Let's get a little more practical. If your children are very young and you are just beginning to homeschool, you will need only a few good resources. Your children must be taught to read, so they will need some type of phonics lessons. For writing, they can begin writing simple words on lined paper or you can find a resource to help them shape their letters. You'll need a good math book that covers the basics and offers repetition for reinforcement. Or, at this age, you can do it yourself: math manipulatives can be beans or blocks. Most likely you will not need anything extra that you don't already have around the house. And, of course, you should be reading to them daily: share good books about history, science, and just plain fun reading books.
A fun way for the whole family to learn is through unit-type studies. You can make your own by allowing the children to pick a topic they are interested in and then go to the local library for many of your resources. Keep a binder of what they learn and their drawings along the way. Throw in a few field trips and you will have provided a very successful learning experience.
This again is from a pamphlet that I received with my Old Schoolhouse magazine and was written by Deborah Wuehler. I will conclude this tomorrow with GETTING SUPPORT and FOR THE TEACHER.
Wednesday, August 19, 2009
So, for today's post I am going to begin a series of posts on "Homeschooling: Questions You Should Ask?" from a little pamphlet that I received with my Old Schoolhouse magazine.
"Are you new to homeschooling and feeling a little terrified? Have you been homeschooling for a while but feel overwhelmed? Are you considering homeschooling but not sure it's the right choice?"
Perhaps you're wondering about curriculum, your teaching style, your child's learning style, or maybe just how to schedule it all in on top of the regular household duties?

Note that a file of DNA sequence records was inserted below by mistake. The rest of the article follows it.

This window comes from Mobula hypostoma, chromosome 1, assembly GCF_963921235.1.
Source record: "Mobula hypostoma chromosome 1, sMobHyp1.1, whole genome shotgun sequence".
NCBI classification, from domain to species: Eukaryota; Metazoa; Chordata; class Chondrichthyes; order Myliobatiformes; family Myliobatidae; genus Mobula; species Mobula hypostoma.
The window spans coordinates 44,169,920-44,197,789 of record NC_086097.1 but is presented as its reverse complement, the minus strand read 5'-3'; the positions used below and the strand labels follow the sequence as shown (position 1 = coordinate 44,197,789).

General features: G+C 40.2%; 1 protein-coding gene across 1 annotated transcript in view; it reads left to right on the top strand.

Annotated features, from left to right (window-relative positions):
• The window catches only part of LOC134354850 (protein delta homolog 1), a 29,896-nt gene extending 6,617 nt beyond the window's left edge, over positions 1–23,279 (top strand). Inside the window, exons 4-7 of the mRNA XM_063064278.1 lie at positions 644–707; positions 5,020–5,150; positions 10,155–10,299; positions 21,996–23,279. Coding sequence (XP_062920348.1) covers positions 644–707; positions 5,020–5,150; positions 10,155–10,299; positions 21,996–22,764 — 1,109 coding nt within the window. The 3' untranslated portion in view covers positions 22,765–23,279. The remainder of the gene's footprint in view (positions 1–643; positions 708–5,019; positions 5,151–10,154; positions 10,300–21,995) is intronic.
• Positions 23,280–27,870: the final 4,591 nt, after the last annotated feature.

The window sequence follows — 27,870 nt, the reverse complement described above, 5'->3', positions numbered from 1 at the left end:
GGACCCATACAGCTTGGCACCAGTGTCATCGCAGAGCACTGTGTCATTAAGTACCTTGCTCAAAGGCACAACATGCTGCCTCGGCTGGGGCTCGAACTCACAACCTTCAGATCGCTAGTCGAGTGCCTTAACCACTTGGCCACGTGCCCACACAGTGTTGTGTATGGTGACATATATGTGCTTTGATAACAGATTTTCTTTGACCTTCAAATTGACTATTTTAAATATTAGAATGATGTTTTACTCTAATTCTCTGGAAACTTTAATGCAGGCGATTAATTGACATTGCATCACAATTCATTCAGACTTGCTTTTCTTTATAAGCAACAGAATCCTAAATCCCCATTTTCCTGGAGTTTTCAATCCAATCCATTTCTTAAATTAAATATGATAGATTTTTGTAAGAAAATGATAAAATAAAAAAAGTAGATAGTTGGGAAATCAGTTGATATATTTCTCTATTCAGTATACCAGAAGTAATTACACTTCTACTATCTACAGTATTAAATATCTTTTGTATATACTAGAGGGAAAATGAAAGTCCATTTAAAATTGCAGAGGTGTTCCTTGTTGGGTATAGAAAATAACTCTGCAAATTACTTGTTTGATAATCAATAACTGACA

First, relax and realize that God has called you to this road less traveled and He will provide what is necessary for your journey. There is no "one size fits all" in homeschooling -- no singular "right" way to provide an education for your children. there are as many varied methods as there are families who homeschool, and they are all doing the job extremely well.
It can still be overwhelming to look down that long road of homeschooling when your vantage point is the starting line. One of the first things to do is establish your thoughts and make some goals. Let's begin to answer some basic questions by asking a few more:
VALUES AND VIEWPOINTS
What are your valuse and viewpoints (your "philosophy") of education--in other words, in the long run, what is important to you and your family? What do you want the education of your children to achieve for them? Write it down. Do you want them well educated in man's wisdom in order to be able to answer every man? Do you want them well educated in God's precepts? Do you want them to eventually go to college, or do you prefer apprenticeship? Are you in favor of workbooks, or would you rather have your child's interests direct the way? What are your personal convictions? How will they fit into your educational goals?
what exactly do you want to accomplish this year with your children? What do you need in terms of books and supplies to fit with what you want to accomplish? For example, if you have a second grader who is not reading yet, your goal may be to teach that child to read. How you do that depends on the curriculum you choose, the learning style the child has, and the resources available. Will you use a book or will you make your own flash cards? Will you use a few workbook pages a day, or will you read and have them sound things out with you? Are they coming home from public or private school? They may be used to a more organized, workbook format. When you have a plan, you can begin looking at how to accomplish that plan with what curriculum, if any. sit down with your spouse to discuss and pray about your educational goals for each child each year, and then write them down.